2. I have read the attached Petition for Extraordinary Relief in the Nature of a Writ of Mandamus and I know its contents. The facts stated in the Petition are true to my own personal knowledge, except as to those stated upon information and belief, which I believe to be true.

3. I declare under penalty of perjury that the above is true and correct.

EXECUTED on the _ day of ___, 1997, at Greenville, NC.

____________________________

Hugh D. Cox

Attorney at Law

Sworn to and subscribed before me this the following date:

_______________________________

_____________________________

Doris V. Tyson, Notary Public

My Commission expires: January 12, 1999

CERTIFICATE OF SERVICE (FOLLOWS BUT NOT INCLUDED)

1999 U.S. Vet. App. LEXIS 32, *

[NAME], PETITIONER, v. TOGO D. WEST, JR., SECRETARY OF VETERANS AFFAIRS, RESPONDENT.

No. XX-XXXX

UNITED STATES COURT OF VETERANS APPEALS

1999 U.S. Vet. App. LEXIS XXXXX

January 1999, Decided

NOTICE: [*1] PURSUANT TO U.S. VET. APP. R. 28(i), THIS ACTION MAY NOT BE CITED AS PRECEDENT.

DISPOSITION: Petitioner's motion for extraordinary relief in the nature of mandamus DENIED and petitioner's motion to file for fees and expenses to be paid under the Equal Access to Justice Act, 28 U.S.C. § 2412, DENIED.

CORE TERMS: mandamus, convalescent, Justice Act, issue a writ, indisputable, knee, extraordinary relief, surgery

JUDGES: Before WILLIAM P. GREENE, JR., Judge.

OPINIONBY: WILLIAM P. GREENE, JR.

OPINION: ORDER

On December 4, 1998, the petitioner filed a petition for extraordinary relief in the nature of mandamus, and a motion for attorney fees and expenses under the Equal Access to Justice Act, 28 U.S.C. § 2412. As grounds for his petition, he asserts that on December 30, 1997, convalescent payments, awarded to him following a total knee replacement surgery, were terminated by the Winston-Salem, North Carolina, VA Regional Office (RO). He states that in March 1998, he sought assistance from the RO regarding the termination of his benefits, that in April 1998, he sought assistance from his congressman, and that in July 1998, he made application and sought benefits from the RO to continue his convalescence benefits. Also in July 1998, he requested that the VA Inspector General investigate this matter. In September [*2] 1998, the petitioner states that he required a second surgery on his knee. He states that to date, the RO has refused to issue a decision regarding reinstatement of his convalescent benefits. He requests that the Court issue a writ of mandamus compelling the RO to render a rating decision on his request for convalescent benefits so that he may pursue the appellate process, should that be necessary.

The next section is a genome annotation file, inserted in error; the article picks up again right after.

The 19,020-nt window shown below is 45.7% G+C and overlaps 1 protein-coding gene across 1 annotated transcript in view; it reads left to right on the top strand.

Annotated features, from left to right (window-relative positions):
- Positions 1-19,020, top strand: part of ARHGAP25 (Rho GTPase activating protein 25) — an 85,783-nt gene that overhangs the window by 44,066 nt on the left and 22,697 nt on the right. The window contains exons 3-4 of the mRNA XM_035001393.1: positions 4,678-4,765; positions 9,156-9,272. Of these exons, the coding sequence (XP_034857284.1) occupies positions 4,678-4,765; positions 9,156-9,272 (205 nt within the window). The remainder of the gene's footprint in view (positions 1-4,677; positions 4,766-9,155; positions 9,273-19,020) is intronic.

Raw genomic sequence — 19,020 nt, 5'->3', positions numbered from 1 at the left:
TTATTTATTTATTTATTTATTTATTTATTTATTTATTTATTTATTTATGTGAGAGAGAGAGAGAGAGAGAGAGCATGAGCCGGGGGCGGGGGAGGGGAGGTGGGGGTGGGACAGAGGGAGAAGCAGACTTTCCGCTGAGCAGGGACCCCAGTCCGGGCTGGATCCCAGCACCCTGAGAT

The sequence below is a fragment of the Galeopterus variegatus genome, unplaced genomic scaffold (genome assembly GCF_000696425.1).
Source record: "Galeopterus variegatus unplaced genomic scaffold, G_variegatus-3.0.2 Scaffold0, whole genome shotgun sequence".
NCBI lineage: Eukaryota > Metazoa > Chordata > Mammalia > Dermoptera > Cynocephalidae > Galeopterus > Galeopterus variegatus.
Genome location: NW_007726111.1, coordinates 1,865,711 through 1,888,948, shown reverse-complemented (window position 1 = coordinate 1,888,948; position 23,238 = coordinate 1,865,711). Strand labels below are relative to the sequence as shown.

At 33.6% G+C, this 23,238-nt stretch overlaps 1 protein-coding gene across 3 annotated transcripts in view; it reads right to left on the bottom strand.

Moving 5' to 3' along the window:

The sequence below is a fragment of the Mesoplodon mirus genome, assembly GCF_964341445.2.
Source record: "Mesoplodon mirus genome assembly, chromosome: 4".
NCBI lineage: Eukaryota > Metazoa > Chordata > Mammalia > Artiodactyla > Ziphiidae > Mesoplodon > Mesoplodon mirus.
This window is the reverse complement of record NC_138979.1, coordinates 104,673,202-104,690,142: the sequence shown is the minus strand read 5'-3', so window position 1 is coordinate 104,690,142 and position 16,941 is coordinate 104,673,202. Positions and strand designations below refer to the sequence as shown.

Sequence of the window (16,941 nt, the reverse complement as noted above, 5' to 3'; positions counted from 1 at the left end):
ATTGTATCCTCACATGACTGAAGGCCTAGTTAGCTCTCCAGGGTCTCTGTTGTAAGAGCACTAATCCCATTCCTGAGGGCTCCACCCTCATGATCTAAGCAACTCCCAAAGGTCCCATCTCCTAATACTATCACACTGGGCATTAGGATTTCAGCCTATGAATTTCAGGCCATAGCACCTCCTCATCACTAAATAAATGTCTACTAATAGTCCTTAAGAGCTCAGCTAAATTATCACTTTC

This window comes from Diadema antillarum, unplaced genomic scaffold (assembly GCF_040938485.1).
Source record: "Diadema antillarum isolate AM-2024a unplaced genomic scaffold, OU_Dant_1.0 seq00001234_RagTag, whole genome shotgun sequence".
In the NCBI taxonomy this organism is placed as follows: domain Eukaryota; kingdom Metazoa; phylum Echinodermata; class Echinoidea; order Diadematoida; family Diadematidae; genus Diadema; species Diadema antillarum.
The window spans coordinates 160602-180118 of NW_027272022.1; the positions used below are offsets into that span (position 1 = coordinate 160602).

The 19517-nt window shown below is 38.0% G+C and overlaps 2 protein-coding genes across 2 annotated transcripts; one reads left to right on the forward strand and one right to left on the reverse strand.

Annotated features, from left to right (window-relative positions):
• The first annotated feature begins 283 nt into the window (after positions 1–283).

"The remedy of mandamus is a drastic one, to be invoked only in extraordinary situations." Kerr v. United States District Court, 426 U.S. 394, 402, 48 L. Ed. 2d 725, 96 S. Ct. 2119 (1976). Before a court may issue a writ, petitioners must demonstrate that: (1) they have a clear and indisputable right to the writ and (2) they lack adequate alternative means to obtain the relief they seek. Erspamer v. Derwinski, 1 Vet. App. 3, 9 (1990). The mere passage of time in reviewing a matter does not necessarily constitute the extraordinary circumstances requiring this Court to invoke its mandamus power. Bullock v. Brown, 7 Vet. App. 69 (1994). The delay involved, in this case only a matter of months since the formal application in July 1998, must be unreasonable before this Court will [*3] inject itself into VA's adjudicative process. The petitioner has neither shown a clear and indisputable right to the writ, nor alleged that administrative remedies have been exhausted.

On consideration of the foregoing, it is

ORDERED that the petitioner's motion for extraordinary relief in the nature of mandamus is DENIED. Accordingly, it is further

ORDERED that the petitioner's motion to file for fees and expenses to be paid under the Equal Access to Justice Act, 28 U.S.C. § 2412, is DENIED.